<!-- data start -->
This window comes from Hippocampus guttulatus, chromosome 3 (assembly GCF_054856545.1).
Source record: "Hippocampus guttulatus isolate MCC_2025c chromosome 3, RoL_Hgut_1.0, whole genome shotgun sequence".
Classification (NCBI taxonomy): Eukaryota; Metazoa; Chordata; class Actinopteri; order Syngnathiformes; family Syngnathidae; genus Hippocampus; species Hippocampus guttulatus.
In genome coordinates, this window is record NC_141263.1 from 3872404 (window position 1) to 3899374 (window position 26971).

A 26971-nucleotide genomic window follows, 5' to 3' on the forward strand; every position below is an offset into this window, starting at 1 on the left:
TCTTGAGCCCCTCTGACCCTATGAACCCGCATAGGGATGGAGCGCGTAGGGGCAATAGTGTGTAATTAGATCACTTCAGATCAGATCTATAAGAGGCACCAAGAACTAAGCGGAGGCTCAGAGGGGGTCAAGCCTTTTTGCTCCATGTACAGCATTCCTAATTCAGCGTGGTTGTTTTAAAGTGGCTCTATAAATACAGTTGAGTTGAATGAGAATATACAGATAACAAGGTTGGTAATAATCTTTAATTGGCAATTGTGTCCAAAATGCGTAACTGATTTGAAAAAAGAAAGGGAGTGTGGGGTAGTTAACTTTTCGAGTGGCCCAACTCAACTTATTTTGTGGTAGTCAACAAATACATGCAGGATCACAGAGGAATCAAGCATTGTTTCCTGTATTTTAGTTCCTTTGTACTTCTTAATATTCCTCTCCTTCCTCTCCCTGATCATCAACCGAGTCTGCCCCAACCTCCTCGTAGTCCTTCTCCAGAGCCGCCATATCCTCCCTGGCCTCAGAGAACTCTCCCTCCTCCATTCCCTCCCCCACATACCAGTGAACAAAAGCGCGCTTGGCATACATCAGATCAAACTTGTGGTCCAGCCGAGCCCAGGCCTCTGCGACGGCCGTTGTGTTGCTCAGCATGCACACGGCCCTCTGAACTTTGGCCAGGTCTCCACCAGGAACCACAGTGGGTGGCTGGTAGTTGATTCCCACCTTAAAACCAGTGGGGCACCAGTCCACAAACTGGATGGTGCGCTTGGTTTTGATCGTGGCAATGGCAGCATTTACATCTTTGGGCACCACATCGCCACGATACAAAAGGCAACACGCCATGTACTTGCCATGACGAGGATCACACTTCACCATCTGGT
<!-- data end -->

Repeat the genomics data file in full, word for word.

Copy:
This window comes from Hippocampus guttulatus, chromosome 3 (assembly GCF_054856545.1).
Source record: "Hippocampus guttulatus isolate MCC_2025c chromosome 3, RoL_Hgut_1.0, whole genome shotgun sequence".
Classification (NCBI taxonomy): Eukaryota; Metazoa; Chordata; class Actinopteri; order Syngnathiformes; family Syngnathidae; genus Hippocampus; species Hippocampus guttulatus.
In genome coordinates, this window is record NC_141263.1 from 3872404 (window position 1) to 3899374 (window position 26971).

A 26971-nucleotide genomic window follows, 5' to 3' on the forward strand; every position below is an offset into this window, starting at 1 on the left:
TCTTGAGCCCCTCTGACCCTATGAACCCGCATAGGGATGGAGCGCGTAGGGGCAATAGTGTGTAATTAGATCACTTCAGATCAGATCTATAAGAGGCACCAAGAACTAAGCGGAGGCTCAGAGGGGGTCAAGCCTTTTTGCTCCATGTACAGCATTCCTAATTCAGCGTGGTTGTTTTAAAGTGGCTCTATAAATACAGTTGAGTTGAATGAGAATATACAGATAACAAGGTTGGTAATAATCTTTAATTGGCAATTGTGTCCAAAATGCGTAACTGATTTGAAAAAAGAAAGGGAGTGTGGGGTAGTTAACTTTTCGAGTGGCCCAACTCAACTTATTTTGTGGTAGTCAACAAATACATGCAGGATCACAGAGGAATCAAGCATTGTTTCCTGTATTTTAGTTCCTTTGTACTTCTTAATATTCCTCTCCTTCCTCTCCCTGATCATCAACCGAGTCTGCCCCAACCTCCTCGTAGTCCTTCTCCAGAGCCGCCATATCCTCCCTGGCCTCAGAGAACTCTCCCTCCTCCATTCCCTCCCCCACATACCAGTGAACAAAAGCGCGCTTGGCATACATCAGATCAAACTTGTGGTCCAGCCGAGCCCAGGCCTCTGCGACGGCCGTTGTGTTGCTCAGCATGCACACGGCCCTCTGAACTTTGGCCAGGTCTCCACCAGGAACCACAGTGGGTGGCTGGTAGTTGATTCCCACCTTAAAACCAGTGGGGCACCAGTCCACAAACTGGATGGTGCGCTTGGTTTTGATCGTGGCAATGGCAGCATTTACATCTTTGGGCACCACATCGCCACGATACAAAAGGCAACACGCCATGTACTTGCCATGACGAGGATCACACTTCACCATCTGGT